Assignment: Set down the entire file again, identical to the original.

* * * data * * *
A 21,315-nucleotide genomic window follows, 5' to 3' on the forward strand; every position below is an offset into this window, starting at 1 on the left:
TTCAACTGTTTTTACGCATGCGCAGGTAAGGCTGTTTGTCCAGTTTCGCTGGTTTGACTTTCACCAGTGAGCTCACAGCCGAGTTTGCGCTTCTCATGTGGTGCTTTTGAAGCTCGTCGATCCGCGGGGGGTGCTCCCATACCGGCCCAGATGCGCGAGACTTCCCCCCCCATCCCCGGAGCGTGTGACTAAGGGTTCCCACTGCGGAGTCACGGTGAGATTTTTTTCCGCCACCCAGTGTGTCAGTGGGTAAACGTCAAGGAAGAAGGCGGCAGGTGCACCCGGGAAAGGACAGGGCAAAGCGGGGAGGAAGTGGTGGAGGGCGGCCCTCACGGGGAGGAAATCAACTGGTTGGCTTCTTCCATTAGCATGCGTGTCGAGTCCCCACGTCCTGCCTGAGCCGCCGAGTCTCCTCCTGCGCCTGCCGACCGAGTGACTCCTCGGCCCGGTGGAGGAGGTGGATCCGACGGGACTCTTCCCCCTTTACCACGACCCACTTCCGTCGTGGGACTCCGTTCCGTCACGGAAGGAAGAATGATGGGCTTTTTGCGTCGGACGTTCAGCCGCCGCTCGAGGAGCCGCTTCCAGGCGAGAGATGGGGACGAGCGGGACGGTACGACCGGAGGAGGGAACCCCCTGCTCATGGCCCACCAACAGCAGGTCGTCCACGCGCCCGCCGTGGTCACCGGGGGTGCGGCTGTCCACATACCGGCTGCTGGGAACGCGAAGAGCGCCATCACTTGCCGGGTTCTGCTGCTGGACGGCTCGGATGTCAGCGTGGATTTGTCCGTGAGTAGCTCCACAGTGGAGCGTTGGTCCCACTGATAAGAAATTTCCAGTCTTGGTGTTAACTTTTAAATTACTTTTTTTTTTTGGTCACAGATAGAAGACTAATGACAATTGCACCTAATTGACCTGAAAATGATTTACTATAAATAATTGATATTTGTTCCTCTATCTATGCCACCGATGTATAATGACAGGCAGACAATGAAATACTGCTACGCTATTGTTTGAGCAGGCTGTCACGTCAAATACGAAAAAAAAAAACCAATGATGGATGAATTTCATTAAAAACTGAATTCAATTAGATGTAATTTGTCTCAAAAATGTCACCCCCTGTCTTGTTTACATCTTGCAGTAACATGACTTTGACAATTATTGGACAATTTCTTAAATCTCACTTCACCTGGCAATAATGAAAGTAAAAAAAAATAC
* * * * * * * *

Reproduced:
A 21,315-nucleotide genomic window follows, 5' to 3' on the forward strand; every position below is an offset into this window, starting at 1 on the left:
TTCAACTGTTTTTACGCATGCGCAGGTAAGGCTGTTTGTCCAGTTTCGCTGGTTTGACTTTCACCAGTGAGCTCACAGCCGAGTTTGCGCTTCTCATGTGGTGCTTTTGAAGCTCGTCGATCCGCGGGGGGTGCTCCCATACCGGCCCAGATGCGCGAGACTTCCCCCCCCATCCCCGGAGCGTGTGACTAAGGGTTCCCACTGCGGAGTCACGGTGAGATTTTTTTCCGCCACCCAGTGTGTCAGTGGGTAAACGTCAAGGAAGAAGGCGGCAGGTGCACCCGGGAAAGGACAGGGCAAAGCGGGGAGGAAGTGGTGGAGGGCGGCCCTCACGGGGAGGAAATCAACTGGTTGGCTTCTTCCATTAGCATGCGTGTCGAGTCCCCACGTCCTGCCTGAGCCGCCGAGTCTCCTCCTGCGCCTGCCGACCGAGTGACTCCTCGGCCCGGTGGAGGAGGTGGATCCGACGGGACTCTTCCCCCTTTACCACGACCCACTTCCGTCGTGGGACTCCGTTCCGTCACGGAAGGAAGAATGATGGGCTTTTTGCGTCGGACGTTCAGCCGCCGCTCGAGGAGCCGCTTCCAGGCGAGAGATGGGGACGAGCGGGACGGTACGACCGGAGGAGGGAACCCCCTGCTCATGGCCCACCAACAGCAGGTCGTCCACGCGCCCGCCGTGGTCACCGGGGGTGCGGCTGTCCACATACCGGCTGCTGGGAACGCGAAGAGCGCCATCACTTGCCGGGTTCTGCTGCTGGACGGCTCGGATGTCAGCGTGGATTTGTCCGTGAGTAGCTCCACAGTGGAGCGTTGGTCCCACTGATAAGAAATTTCCAGTCTTGGTGTTAACTTTTAAATTACTTTTTTTTTTTGGTCACAGATAGAAGACTAATGACAATTGCACCTAATTGACCTGAAAATGATTTACTATAAATAATTGATATTTGTTCCTCTATCTATGCCACCGATGTATAATGACAGGCAGACAATGAAATACTGCTACGCTATTGTTTGAGCAGGCTGTCACGTCAAATACGAAAAAAAAAAACCAATGATGGATGAATTTCATTAAAAACTGAATTCAATTAGATGTAATTTGTCTCAAAAATGTCACCCCCTGTCTTGTTTACATCTTGCAGTAACATGACTTTGACAATTATTGGACAATTTCTTAAATCTCACTTCACCTGGCAATAATGAAAGTAAAAAAAAATAC